Meandering along the trail in the Cockscomb Basin Wildlife Sanctuary & Jaguar Preserve in Belize, I found myself wishing I had an extra pair of eyeballs – one set to watch where I’m going (I’m a terrible klutz), and another pair to take in the scenery. The dense, broadleaf forest offered a feast for the senses. I had come here because I wanted to truly experience the Central American jungle, hoped to see a wildcat, and to indulge my budding interest in birds. Surprisingly, the animals that were to impress me the most were significantly smaller than jaguars or birds.
Ahead of me, a parade of leaves marched out of the forest, across the trail and into the forest on the other side. Odd. Leaves can’t walk. Or can they? I stooped down to take a closer look and encountered one of nature’s marvels – leaf cutter ants.
Organized, industrious, and exemplar of female power (ants are girls!), all ants are amazing. But Leaf Cutters take it to a whole new level. Looking at them trucking along, carrying loads several times their body-size, they struck me as tiny lumberjacks. However, the little lumberjacks advancing along the trail represented only a segment of Leaf Cutter society. As I was later to learn, Leaf Cutters are farmers.
The leaves being carried back to the nest by the marching army of muscle-women were not to be eaten. At least not by the ants. Instead the leaves are used to feed a fungus that serves as the ants food. Leaf cutter ants will go miles out of their way to avoid coming into contact with plants that have natural anti-fungal properties and could therefore pose a risk to the nest.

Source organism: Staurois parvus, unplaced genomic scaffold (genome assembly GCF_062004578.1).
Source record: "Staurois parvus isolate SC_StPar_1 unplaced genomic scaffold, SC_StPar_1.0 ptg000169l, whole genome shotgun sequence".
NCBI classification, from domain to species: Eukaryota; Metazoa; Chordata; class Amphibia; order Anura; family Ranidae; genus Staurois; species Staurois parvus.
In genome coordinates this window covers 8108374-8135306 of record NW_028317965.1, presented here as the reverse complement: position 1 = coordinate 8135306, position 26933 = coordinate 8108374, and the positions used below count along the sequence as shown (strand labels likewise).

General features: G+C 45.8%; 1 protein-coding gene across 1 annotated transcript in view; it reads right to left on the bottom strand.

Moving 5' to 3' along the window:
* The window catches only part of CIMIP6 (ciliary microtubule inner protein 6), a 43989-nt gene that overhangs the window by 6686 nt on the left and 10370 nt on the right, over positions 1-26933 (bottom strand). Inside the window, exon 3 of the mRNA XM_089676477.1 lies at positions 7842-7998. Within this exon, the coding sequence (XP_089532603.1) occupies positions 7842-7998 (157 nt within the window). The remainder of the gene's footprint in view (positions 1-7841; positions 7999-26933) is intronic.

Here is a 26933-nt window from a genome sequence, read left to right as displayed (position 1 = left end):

They say that a leaf cutter society can contain up to eight million individual ants. That’s like an ant version of New York City. Watching a line of them carry their loads across a grassy meadow, it was not hard to imagine that they were so numerous. Their feet had worn a 5 cm-wide trail in the grass. How many bazillion ant feet does it take to carve a trail through tall (tall- from the ants’ perspective) grass? Scientists have found leaf cutter nests that extend to over 30 metes in diameter – true mega-cities.
Although, my stay at the Cockscomb Basin Jaguar Preserve did not include a jaguar sighting (though I did see tracks, and some other visitors saw a pair of pumas), I was not disappointed. There were a few other independent travelers and a group of college students from an environmental studies class. The experts and ornithologists that accompanied the college students made their knowledge available to everyone and while I was cooking my evening meals I listened to students present papers topics like “co-evolution”. I saw remarkable birds. And of course, there were those unforgettable little ants.
Check out this radio interview to learn more about these amazing six-legged little creatures.
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